11

The question is very simple, but I just could not find the answer!

Why doesn't

return x == 0? "" : "Hello"

compile but

return x == 0 ? "" : "Hello"

does?

This is really weird because all the other operators don't need an extra white space. e.g.

let x = 1+1
let y = 1 + 1

are the same.

I think it has something to do with optionals. But when you use a ? operator on a variable, it must be used like this:

let s: String? = nil
let x = s?.startIndex

I mean it must follow another operator, right?

7

I think it has something to do with optionals.

It does. The documentation on operators says:

There is one caveat to the rules [regarding whitespace around operators]. If the ! or ? predefined operator has no whitespace on the left, it is treated as a postfix operator, regardless of whether it has whitespace on the right. To use the ? as the optional-chaining operator, it must not have whitespace on the left. To use it in the ternary conditional (? :) operator, it must have whitespace around both sides.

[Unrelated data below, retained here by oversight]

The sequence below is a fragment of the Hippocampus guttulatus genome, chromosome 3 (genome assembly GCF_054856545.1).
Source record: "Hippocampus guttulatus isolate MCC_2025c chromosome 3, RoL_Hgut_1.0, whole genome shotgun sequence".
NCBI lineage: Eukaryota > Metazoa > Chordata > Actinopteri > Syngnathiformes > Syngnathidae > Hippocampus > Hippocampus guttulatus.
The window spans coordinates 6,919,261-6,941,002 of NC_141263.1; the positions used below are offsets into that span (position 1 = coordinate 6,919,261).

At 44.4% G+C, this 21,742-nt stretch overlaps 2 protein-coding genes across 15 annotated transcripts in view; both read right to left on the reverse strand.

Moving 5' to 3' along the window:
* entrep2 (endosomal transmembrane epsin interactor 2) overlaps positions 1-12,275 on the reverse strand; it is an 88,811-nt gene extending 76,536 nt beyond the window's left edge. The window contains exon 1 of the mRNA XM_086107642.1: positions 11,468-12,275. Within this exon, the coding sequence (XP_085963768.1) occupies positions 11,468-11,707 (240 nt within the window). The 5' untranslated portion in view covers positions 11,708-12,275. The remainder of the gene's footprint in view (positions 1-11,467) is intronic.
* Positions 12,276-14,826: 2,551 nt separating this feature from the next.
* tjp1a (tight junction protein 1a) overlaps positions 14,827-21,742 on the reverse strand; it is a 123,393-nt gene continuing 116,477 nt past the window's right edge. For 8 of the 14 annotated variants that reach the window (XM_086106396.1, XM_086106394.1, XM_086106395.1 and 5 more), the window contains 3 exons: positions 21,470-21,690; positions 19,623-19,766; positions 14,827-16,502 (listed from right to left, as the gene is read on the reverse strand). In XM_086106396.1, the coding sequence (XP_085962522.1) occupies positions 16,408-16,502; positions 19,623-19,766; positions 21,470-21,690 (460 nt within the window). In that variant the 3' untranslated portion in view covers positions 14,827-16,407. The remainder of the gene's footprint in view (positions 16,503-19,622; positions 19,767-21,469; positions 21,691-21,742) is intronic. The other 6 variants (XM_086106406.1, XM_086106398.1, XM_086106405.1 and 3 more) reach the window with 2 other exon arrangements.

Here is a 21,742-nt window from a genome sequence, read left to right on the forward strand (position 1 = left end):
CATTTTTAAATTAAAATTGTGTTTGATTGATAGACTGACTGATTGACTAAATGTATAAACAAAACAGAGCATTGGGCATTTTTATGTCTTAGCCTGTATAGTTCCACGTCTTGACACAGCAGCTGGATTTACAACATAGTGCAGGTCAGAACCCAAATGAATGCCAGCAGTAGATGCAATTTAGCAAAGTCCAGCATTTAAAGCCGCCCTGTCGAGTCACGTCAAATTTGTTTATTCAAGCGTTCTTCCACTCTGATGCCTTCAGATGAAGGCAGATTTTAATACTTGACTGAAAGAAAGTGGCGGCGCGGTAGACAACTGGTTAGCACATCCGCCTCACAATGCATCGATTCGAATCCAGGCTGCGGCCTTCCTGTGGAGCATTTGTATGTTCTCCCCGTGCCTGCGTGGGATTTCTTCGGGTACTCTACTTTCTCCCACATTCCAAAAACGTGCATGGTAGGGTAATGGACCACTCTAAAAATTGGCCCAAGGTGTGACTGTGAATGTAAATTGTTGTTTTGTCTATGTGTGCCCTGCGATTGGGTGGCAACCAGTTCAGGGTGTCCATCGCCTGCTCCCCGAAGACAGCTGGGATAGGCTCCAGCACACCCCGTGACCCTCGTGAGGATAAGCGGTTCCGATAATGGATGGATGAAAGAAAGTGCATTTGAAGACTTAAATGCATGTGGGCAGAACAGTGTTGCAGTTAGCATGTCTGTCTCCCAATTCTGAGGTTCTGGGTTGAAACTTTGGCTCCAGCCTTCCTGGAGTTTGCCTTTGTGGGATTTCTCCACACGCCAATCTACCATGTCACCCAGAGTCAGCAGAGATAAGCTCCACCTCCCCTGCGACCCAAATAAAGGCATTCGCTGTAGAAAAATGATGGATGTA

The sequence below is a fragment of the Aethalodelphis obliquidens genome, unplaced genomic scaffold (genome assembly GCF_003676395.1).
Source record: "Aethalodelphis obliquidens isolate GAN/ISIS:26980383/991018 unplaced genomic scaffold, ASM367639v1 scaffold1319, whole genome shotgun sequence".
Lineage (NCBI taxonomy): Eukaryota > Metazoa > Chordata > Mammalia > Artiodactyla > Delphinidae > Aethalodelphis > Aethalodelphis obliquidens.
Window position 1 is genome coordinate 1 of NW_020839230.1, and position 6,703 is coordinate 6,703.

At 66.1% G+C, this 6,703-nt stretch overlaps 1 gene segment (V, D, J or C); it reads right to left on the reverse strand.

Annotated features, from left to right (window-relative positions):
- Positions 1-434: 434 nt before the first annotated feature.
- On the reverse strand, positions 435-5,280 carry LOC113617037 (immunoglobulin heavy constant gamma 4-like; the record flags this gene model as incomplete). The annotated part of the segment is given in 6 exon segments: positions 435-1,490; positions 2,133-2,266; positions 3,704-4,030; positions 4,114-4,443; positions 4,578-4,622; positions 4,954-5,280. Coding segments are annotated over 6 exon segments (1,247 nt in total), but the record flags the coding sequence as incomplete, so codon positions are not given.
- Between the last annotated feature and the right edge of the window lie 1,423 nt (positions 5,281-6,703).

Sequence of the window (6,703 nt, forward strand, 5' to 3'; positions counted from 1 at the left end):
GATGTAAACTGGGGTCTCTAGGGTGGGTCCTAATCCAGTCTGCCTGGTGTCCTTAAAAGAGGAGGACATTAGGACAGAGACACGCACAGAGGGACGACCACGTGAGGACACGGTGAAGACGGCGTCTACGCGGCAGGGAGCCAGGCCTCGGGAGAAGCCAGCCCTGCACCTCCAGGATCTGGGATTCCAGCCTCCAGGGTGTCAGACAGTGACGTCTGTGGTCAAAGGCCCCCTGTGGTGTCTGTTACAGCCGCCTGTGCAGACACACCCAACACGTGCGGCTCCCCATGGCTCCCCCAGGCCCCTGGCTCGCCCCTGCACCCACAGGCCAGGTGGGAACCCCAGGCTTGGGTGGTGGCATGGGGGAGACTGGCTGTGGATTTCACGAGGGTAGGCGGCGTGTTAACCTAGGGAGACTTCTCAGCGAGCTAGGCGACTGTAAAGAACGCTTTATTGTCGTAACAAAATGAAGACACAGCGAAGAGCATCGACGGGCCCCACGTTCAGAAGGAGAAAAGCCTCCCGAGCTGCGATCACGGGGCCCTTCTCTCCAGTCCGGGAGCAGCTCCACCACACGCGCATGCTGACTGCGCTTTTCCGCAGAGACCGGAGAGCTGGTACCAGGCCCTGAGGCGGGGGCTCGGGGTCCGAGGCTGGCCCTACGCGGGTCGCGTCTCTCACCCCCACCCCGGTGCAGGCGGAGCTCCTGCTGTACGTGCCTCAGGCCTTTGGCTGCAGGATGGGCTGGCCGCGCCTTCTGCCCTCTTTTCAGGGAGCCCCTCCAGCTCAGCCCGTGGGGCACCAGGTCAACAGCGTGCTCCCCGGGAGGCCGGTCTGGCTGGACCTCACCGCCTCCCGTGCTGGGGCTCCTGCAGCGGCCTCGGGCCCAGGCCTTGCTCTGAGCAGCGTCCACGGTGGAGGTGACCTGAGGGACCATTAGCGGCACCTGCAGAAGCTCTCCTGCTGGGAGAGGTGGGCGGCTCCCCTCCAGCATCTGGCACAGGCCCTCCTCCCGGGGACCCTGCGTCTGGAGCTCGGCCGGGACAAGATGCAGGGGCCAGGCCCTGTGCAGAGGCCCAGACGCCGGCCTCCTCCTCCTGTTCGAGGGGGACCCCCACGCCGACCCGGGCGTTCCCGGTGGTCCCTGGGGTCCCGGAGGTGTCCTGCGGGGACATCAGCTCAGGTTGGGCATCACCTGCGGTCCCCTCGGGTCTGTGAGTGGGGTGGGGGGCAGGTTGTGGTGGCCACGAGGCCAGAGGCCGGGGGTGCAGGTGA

• "To use it in the ternary conditional" may be confusing. "it" is the ? of the ternary conditional operator itself. TLDR you can actually use optional-chaining in a ternary. – Knu May 10 at 16:47
0

Yes, I'm pretty sure (as you presumed) the problem is with optionals.

I prefer to write my ternary operators like this...

let num = (isTrue) ? (1) : (0)

Of course, you can choose what's in the parentheses, whether it's simply a literal (as shown) or not.

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